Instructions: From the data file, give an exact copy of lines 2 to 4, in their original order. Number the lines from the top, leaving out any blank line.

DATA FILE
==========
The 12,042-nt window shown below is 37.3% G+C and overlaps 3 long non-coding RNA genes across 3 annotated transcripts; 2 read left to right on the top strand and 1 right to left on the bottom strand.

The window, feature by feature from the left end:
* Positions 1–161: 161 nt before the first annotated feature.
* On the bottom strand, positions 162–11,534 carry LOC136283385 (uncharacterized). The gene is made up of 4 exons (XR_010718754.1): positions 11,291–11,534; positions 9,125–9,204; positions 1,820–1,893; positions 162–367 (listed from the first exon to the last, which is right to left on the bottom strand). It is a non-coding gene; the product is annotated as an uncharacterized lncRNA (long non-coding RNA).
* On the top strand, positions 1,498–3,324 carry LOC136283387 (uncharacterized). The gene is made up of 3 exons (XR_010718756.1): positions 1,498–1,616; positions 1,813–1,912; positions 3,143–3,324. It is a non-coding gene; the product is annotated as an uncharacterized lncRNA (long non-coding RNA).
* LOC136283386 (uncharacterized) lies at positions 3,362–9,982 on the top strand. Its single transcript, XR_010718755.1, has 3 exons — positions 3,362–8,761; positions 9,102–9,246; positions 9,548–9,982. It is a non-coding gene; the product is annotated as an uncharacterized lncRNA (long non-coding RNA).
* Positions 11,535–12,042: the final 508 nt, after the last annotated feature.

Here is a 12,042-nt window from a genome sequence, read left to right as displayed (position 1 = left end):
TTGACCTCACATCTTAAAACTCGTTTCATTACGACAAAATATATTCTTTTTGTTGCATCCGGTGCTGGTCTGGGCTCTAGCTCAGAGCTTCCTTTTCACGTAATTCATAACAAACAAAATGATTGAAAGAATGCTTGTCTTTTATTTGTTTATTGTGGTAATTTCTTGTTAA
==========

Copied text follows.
The window, feature by feature from the left end:
* Positions 1–161: 161 nt before the first annotated feature.
* On the bottom strand, positions 162–11,534 carry LOC136283385 (uncharacterized). The gene is made up of 4 exons (XR_010718754.1): positions 11,291–11,534; positions 9,125–9,204; positions 1,820–1,893; positions 162–367 (listed from the first exon to the last, which is right to left on the bottom strand). It is a non-coding gene; the product is annotated as an uncharacterized lncRNA (long non-coding RNA).